WASHINGTON — The U.S. Supreme Court turned to same-sex marriage Friday in a big way, by agreeing to review a California ballot measure that banned it and a federal law that denies benefits to married same-sex couples.
In an ambitious move, the justices agreed to take another look at a lower court's decision striking down California's Proposition 8. Simultaneously, they agreed to consider challenges to the federal Defense of Marriage Act, which prevents same-sex married couples from receiving a host of federal benefits.
The separate cases, to be heard next year, will see the often-divided high court enter into hot-button political territory and tricky constitutional terrain.
It “tees up the fundamental question of whether the Constitution's promise of equality for all persons applies to gay men and lesbians when it comes to marriage,” declared David Gans, the civil rights director of the Constitutional Accountability Center, which supports same-sex marriage.
Meeting in a private session Friday morning, justices had to choose from among 10 appeals that deal in some fashion with same-sex marriage. Eight of the appeals cases challenged the federal Defense of Marriage Act. One other appeal involved an Arizona law on benefits for state workers, and one dealt with California's Proposition 8.
The justices' action came a day after Maryland issued its first same-sex marriage licenses, after voters approved a ballot measure last month.
Advocates from both sides voiced confidence Friday that they will prevail once the court hears arguments, which could happen in March.
California Attorney General Kamala Harris, an opponent of Proposition 8, said the court's decision to hear the case “takes our nation one step closer to realizing the American ideal of equal protection under the law for all people,” while National Organization for Marriage Chairman John Eastman called the decision “a strong signal” that the Supreme Court will reverse the lower courts and uphold Proposition 8.
At a dance club near California's State Capitol, a handful of same-sex marriage advocates, hoping the court would decline to hear the case, had waited for hours for the decision Friday and were crestfallen when it came. Ken Pierce, a spokesman for the Sacramento advocacy group Equality Action Now, lamented that “we've waited so long” for same-sex marriage to be upheld.
As is customary, the justices didn't explain their decision about which cases to hear. No decision was announced on the Arizona case.
The California state ballot measure declared that “only marriage between a man and a woman is valid or recognized.” The state's voters approved it in 2008 by 52-48 percent, casting into limbo the status of same-sex couples who had already been married in the state. More than 18,000 same-sex marriage licenses were issued in California before the ballot measure passed.
In a narrowly written decision issued in February, the 9th U.S. Circuit Court of Appeals struck down Proposition 8 on the basis that it stripped individuals of rights that had previously been granted, when gay marriages were permitted.
The U.S. Supreme Court might decide that the Constitution protects same-sex marriage rights in all states, or just in California, or they might uphold Proposition 8. Justices also left themselves a possible escape route if they decide that the individuals who support Proposition 8 might lack the legal standing to sue.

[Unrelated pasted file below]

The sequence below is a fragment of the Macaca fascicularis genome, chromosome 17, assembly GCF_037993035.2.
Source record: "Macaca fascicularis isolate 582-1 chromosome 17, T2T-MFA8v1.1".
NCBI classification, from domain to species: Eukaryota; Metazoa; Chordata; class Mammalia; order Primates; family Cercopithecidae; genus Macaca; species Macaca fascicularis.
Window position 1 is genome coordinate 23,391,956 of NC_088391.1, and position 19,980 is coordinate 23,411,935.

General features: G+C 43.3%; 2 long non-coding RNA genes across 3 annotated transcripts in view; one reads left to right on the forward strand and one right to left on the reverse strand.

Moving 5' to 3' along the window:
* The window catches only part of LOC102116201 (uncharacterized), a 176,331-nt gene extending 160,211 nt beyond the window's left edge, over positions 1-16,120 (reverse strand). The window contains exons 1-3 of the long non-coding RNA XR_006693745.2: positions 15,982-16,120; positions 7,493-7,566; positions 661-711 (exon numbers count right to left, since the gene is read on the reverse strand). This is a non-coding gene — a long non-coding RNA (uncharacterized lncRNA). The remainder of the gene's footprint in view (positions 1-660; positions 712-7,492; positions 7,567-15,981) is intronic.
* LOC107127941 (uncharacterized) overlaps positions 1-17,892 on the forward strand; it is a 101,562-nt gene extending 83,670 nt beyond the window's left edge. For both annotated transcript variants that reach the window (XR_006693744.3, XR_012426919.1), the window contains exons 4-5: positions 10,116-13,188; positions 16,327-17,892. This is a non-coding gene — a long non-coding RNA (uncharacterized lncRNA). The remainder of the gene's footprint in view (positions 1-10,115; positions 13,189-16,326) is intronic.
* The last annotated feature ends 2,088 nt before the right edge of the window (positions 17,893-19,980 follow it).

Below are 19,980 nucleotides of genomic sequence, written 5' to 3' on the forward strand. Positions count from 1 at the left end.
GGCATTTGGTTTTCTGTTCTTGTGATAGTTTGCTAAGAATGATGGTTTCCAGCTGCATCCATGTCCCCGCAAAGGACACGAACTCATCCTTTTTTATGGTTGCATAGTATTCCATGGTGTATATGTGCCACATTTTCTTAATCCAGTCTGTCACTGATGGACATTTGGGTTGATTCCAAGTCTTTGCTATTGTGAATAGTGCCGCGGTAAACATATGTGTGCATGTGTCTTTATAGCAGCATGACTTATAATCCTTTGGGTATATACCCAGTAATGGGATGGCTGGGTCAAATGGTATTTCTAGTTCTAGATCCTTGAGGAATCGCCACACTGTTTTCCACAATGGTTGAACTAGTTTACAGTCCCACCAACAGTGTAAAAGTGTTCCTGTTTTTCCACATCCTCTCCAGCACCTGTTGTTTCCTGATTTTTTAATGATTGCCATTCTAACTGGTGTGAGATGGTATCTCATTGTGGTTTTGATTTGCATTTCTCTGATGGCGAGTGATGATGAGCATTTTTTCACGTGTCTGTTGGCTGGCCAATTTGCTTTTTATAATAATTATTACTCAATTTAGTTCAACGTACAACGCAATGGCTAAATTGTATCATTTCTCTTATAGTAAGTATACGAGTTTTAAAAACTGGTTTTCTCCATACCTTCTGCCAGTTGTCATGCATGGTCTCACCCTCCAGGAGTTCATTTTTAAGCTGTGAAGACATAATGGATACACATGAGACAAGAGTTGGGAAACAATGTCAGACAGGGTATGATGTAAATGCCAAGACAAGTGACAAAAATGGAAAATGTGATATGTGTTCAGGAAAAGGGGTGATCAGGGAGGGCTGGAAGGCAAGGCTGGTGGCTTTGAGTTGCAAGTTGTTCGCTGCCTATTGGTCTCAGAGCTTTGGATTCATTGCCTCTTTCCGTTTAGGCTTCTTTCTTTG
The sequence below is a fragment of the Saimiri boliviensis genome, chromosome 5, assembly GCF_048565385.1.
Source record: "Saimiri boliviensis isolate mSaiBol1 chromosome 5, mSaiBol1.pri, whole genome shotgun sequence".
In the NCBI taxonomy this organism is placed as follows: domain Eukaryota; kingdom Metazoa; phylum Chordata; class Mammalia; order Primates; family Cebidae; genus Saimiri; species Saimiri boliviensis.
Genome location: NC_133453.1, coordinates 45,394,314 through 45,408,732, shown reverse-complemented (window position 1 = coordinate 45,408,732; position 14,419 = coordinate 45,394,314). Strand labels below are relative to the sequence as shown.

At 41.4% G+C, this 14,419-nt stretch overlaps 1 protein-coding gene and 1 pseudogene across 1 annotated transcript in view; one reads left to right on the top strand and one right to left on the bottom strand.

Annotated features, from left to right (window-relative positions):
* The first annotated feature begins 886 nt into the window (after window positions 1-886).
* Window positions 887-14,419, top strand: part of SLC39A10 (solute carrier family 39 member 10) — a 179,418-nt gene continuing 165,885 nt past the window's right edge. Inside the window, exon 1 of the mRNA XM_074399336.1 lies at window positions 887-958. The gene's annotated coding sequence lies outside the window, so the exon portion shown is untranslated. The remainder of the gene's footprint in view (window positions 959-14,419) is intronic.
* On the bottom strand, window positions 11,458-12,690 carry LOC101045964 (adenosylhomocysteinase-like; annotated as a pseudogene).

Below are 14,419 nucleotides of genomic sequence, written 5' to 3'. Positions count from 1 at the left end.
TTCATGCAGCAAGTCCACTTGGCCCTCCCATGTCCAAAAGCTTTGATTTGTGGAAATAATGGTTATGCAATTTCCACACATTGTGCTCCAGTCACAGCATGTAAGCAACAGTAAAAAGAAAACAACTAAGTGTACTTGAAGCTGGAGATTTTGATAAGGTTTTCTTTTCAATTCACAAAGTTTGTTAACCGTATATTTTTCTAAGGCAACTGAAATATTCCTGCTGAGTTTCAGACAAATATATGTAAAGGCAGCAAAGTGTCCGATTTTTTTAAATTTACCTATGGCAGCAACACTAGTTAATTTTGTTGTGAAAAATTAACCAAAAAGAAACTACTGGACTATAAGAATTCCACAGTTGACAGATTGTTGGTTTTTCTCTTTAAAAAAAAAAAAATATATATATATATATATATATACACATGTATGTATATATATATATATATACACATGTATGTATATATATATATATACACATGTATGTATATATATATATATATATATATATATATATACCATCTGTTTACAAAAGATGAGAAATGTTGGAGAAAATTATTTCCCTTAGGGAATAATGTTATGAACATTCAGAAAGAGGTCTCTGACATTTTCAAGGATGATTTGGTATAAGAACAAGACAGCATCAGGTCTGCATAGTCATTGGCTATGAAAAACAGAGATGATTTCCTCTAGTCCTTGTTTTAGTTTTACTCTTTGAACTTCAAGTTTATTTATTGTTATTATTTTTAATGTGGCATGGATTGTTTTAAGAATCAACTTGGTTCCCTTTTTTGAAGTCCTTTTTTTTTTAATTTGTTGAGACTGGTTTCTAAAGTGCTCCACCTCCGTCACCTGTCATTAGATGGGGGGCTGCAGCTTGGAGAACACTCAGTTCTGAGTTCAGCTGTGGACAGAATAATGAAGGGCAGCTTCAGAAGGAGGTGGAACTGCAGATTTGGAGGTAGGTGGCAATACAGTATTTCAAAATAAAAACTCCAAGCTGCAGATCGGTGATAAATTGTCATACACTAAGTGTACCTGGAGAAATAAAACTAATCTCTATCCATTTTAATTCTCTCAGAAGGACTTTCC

The appellate court decision striking down the California ballot measure didn't present a conflict with decisions in other appellate circuits, which is often a criterion for the Supreme Court deciding to hear a case. Although nine states and the District of Columbia now authorize gay marriage, no other state has put itself in California's position of first granting and then revoking a right to same-sex marriage.
Nebraska voters in 2000 passed a constitutional amendment that said the state wouldn't recognize marriages, civil unions or domestic partnerships between same-sex couples.
Same-sex marriage is legal in Iowa, though Republicans tried to pursue a constitutional ban after the Iowa Supreme Court in 2009 ruled unanimously in favor of same-sex marriage. Supporters of an amendment turned their ire against the justices, leading to the ouster of three members of the high court in 2010. A similar attempt to remove another justice failed last month.
It could be a sign of changing attitudes on the issue found in September by a World-Herald Poll. Most Nebraskans said they now favor legal recognition of same-sex unions.
The Defense of Marriage Act cases that the Supreme Court will hear involved appellate courts striking down a federal law — something the high court usually wants to review.
One section of the law denies a host of federal economic and other benefits to same-sex couples: They can't save money by filing joint tax returns or share federal health insurance, and surviving spouses can't collect Social Security survivor benefits, among many other restrictions.
Judges on the Boston-based 1st U.S. Circuit Court of Appeals struck down the law's provision, while acknowledging that the final decision wouldn't be up to them.
“Only the Supreme Court can finally decide this unique case,” conceded Judge Michael Boudin, whom President George H.W. Bush appointed.
The case will be heard some time before the court's 2012 term expires next June. As with other politically charged disputes, it's certain to attract dozens of “friend of the court” briefs from interested parties on both sides.
Inevitably, some will target Justice Anthony Kennedy in particular. He was on the losing end of the court's politically charged 5-4 decision in June to uphold the health care law. On previous gay rights cases, though, the Reagan administration appointee has twice authored opinions striking down state measures deemed to be discriminatory.
This report includes material from The World-Herald.